His books on English phonetics and phonology include Prosodic Systems and Intonation in English and The English Tone of Voice. His clinical books include Introduction to Language Pathology, Profiling Linguistic Disability, Clinical Linguistics, and Linguistic Encounters with Language Handicap. His work for schools includes the Skylarks, Databank, and Datasearch programmes, Nineties Knowledge, Language A to Z, Rediscover Grammar, Discover Grammar, and Making Sense of Grammar. His creative writing includes volumes of devotional poetry (Pilgrimage; Happenings); biographies of the Convent and of the Ucheldre Centre in Holyhead; a play, Living On, on the endangered languages theme; and he is currently editing the poetry of the African missionary John Bradburne. Performances include a dramatic reading of the St John Gospel, now available on CD.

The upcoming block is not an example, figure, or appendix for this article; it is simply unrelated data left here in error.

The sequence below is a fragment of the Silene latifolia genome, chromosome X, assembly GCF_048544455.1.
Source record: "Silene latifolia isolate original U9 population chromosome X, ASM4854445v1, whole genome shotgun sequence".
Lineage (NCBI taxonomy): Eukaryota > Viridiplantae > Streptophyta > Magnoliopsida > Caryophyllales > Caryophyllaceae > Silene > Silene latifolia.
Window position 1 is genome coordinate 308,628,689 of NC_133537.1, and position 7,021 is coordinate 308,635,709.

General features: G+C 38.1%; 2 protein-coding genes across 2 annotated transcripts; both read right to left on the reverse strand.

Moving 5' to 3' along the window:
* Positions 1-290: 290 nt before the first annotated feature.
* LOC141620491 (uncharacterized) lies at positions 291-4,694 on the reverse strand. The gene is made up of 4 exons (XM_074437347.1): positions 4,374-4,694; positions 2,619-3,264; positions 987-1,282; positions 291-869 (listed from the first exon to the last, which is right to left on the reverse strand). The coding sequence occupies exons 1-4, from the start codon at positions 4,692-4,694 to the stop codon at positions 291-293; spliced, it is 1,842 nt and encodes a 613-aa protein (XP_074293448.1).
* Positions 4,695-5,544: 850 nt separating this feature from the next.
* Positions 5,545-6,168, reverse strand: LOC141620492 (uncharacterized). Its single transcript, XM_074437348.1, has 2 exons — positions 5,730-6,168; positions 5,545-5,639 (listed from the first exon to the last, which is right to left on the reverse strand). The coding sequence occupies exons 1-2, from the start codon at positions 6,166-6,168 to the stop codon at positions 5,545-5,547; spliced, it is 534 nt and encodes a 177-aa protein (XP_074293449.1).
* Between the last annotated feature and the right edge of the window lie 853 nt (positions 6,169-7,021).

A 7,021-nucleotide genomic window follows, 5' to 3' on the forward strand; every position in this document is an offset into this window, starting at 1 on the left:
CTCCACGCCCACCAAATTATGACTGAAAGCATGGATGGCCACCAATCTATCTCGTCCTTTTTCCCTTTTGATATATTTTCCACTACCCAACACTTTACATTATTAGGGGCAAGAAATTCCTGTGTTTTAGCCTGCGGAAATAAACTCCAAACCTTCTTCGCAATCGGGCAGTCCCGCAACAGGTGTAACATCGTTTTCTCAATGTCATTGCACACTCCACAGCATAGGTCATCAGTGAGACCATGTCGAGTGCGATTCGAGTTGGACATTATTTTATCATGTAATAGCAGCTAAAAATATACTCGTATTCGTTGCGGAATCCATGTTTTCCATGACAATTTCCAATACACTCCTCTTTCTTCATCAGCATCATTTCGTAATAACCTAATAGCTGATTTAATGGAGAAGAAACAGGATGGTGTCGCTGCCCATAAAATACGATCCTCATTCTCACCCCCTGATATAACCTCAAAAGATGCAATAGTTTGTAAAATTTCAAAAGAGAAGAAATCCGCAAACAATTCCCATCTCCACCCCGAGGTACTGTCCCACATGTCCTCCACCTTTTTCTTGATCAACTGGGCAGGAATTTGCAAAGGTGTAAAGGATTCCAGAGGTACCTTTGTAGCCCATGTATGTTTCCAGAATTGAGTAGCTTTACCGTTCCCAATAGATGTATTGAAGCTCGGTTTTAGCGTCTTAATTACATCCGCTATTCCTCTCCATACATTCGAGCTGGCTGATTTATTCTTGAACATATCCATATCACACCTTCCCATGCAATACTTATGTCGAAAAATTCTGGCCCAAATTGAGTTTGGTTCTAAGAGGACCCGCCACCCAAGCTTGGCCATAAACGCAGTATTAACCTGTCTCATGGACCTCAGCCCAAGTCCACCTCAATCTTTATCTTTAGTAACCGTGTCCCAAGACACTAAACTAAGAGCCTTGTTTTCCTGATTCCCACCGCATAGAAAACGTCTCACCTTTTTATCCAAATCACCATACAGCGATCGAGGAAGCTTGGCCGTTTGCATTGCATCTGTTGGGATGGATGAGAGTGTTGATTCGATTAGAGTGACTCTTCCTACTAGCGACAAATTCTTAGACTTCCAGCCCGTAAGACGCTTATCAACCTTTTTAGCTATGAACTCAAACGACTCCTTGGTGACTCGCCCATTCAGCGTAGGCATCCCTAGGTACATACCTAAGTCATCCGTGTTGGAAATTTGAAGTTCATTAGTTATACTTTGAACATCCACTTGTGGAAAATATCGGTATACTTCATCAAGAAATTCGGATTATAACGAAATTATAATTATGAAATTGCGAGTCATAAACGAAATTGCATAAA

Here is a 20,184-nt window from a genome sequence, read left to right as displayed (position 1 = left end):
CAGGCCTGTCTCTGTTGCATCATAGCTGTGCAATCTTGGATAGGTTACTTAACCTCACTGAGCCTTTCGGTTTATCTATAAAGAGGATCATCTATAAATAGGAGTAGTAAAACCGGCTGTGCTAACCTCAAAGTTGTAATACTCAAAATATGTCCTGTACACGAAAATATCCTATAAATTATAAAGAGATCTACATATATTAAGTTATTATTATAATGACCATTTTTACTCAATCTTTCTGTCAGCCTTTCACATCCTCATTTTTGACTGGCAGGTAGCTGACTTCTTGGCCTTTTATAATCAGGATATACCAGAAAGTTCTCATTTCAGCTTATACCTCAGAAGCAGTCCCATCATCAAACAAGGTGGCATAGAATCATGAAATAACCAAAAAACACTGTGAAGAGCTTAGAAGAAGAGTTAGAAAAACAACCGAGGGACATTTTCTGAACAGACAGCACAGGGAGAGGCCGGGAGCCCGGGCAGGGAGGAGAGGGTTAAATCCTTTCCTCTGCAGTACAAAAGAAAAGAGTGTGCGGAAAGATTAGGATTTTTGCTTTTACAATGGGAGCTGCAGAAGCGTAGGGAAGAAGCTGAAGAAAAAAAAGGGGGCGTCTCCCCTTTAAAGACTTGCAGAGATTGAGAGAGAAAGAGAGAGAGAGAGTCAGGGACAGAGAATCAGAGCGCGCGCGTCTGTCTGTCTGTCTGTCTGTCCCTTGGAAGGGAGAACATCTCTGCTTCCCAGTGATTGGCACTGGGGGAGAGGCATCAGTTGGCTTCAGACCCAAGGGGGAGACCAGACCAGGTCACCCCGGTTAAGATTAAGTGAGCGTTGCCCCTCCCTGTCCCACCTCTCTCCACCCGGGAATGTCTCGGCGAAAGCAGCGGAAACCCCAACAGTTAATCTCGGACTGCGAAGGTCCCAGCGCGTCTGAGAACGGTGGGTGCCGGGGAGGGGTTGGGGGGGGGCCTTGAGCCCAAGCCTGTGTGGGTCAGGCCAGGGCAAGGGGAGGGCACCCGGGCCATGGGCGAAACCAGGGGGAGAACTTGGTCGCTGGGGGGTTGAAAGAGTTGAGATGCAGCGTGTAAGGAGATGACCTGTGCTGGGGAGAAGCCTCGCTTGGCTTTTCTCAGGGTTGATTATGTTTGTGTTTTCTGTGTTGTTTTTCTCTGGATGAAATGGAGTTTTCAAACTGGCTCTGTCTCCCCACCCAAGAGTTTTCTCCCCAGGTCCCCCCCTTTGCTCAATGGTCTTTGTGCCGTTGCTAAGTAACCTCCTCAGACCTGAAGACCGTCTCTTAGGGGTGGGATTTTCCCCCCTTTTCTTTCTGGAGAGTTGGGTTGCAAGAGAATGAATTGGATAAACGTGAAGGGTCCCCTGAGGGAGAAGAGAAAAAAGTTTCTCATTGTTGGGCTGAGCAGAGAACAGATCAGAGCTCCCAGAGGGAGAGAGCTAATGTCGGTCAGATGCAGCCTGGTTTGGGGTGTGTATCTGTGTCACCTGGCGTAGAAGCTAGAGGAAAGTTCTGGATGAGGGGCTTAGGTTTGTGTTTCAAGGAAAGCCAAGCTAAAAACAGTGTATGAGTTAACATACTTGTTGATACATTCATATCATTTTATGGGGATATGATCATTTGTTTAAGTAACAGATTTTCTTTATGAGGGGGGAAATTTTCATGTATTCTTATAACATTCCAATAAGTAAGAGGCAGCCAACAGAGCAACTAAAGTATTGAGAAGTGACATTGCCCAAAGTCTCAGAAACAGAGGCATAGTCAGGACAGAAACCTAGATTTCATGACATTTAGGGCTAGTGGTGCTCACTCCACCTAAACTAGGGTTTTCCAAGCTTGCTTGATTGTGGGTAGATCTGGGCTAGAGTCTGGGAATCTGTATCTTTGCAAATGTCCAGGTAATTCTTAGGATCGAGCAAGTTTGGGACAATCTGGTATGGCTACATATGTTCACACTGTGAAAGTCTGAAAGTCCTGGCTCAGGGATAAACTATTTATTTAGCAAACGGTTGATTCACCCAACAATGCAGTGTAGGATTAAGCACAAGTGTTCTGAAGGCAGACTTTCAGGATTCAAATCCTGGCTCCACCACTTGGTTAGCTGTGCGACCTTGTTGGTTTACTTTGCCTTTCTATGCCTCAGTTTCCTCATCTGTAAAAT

He was founder-editor of the Journal of Child Language, Child Language Teaching and Therapy, and Linguistics Abstracts, and has edited several book series, such as Penguin Linguistics and Blackwell’s Language Library. In the 1980s, he became editor of general encyclopedias for Cambridge University Press, along with their various abridged editions. In 1996 the database supporting these books came under the ownership of AND International Publishers, who began to develop the database for electronic media. As part of his consultancy work with this company, he devised a knowledge management system (the Global Data Model, or GDM) which allows electronic databases to be searched in a highly sophisticated way (UK and US patents). In 2001, both the database and the GDM became the property of a new company, called Crystal Reference Systems, with two divisions: Crystal Reference had as its primary aim the provision of reference data; Crystal Semantics, the provision of systems for document classification, Internet searching, contextual advertising, e-commerce, online security, and related areas. Products of the new regime included editions of The Penguin Encyclopedia (from 2002), The Penguin Factfinder (from 2003), and The Penguin Concise Encyclopedia (from 2003). Crystal Reference Systems was acquired by Adpepper Media in 2006, and he then switched roles to become director of research and development within the firm (to 2009). Adpepper closed the Crystal Reference division in 2008, and general encyclopedia publishing then ceased. He continued to act as a consultant to Adpepper on Internet applications until 2012.